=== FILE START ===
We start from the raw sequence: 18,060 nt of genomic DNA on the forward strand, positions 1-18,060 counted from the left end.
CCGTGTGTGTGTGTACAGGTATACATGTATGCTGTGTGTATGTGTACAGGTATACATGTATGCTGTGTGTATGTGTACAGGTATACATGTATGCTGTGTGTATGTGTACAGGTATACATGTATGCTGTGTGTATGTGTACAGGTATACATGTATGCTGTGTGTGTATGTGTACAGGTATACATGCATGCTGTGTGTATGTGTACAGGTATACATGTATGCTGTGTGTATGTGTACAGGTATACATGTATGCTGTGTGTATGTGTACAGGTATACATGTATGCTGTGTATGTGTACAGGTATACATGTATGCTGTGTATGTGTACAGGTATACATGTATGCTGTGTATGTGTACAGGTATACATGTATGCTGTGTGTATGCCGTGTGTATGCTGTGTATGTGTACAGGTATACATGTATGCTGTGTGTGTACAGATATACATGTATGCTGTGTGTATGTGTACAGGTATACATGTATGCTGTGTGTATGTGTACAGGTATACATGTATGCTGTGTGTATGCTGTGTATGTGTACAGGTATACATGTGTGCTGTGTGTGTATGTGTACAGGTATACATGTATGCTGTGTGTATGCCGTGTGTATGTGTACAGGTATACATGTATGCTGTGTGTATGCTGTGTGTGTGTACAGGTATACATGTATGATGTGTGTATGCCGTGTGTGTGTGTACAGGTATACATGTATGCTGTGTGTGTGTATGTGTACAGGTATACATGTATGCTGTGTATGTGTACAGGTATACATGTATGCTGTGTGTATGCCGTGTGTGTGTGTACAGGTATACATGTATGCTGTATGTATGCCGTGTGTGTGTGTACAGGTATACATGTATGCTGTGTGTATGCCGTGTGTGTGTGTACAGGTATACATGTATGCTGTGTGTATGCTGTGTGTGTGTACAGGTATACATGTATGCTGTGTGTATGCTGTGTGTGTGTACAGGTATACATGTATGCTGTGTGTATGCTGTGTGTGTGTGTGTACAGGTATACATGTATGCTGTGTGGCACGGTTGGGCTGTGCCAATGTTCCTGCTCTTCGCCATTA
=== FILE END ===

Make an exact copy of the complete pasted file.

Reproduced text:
We start from the raw sequence: 18,060 nt of genomic DNA on the forward strand, positions 1-18,060 counted from the left end.
CCGTGTGTGTGTGTACAGGTATACATGTATGCTGTGTGTATGTGTACAGGTATACATGTATGCTGTGTGTATGTGTACAGGTATACATGTATGCTGTGTGTATGTGTACAGGTATACATGTATGCTGTGTGTATGTGTACAGGTATACATGTATGCTGTGTGTGTATGTGTACAGGTATACATGCATGCTGTGTGTATGTGTACAGGTATACATGTATGCTGTGTGTATGTGTACAGGTATACATGTATGCTGTGTGTATGTGTACAGGTATACATGTATGCTGTGTATGTGTACAGGTATACATGTATGCTGTGTATGTGTACAGGTATACATGTATGCTGTGTATGTGTACAGGTATACATGTATGCTGTGTGTATGCCGTGTGTATGCTGTGTATGTGTACAGGTATACATGTATGCTGTGTGTGTACAGATATACATGTATGCTGTGTGTATGTGTACAGGTATACATGTATGCTGTGTGTATGTGTACAGGTATACATGTATGCTGTGTGTATGCTGTGTATGTGTACAGGTATACATGTGTGCTGTGTGTGTATGTGTACAGGTATACATGTATGCTGTGTGTATGCCGTGTGTATGTGTACAGGTATACATGTATGCTGTGTGTATGCTGTGTGTGTGTACAGGTATACATGTATGATGTGTGTATGCCGTGTGTGTGTGTACAGGTATACATGTATGCTGTGTGTGTGTATGTGTACAGGTATACATGTATGCTGTGTATGTGTACAGGTATACATGTATGCTGTGTGTATGCCGTGTGTGTGTGTACAGGTATACATGTATGCTGTATGTATGCCGTGTGTGTGTGTACAGGTATACATGTATGCTGTGTGTATGCCGTGTGTGTGTGTACAGGTATACATGTATGCTGTGTGTATGCTGTGTGTGTGTACAGGTATACATGTATGCTGTGTGTATGCTGTGTGTGTGTACAGGTATACATGTATGCTGTGTGTATGCTGTGTGTGTGTGTGTACAGGTATACATGTATGCTGTGTGGCACGGTTGGGCTGTGCCAATGTTCCTGCTCTTCGCCATTA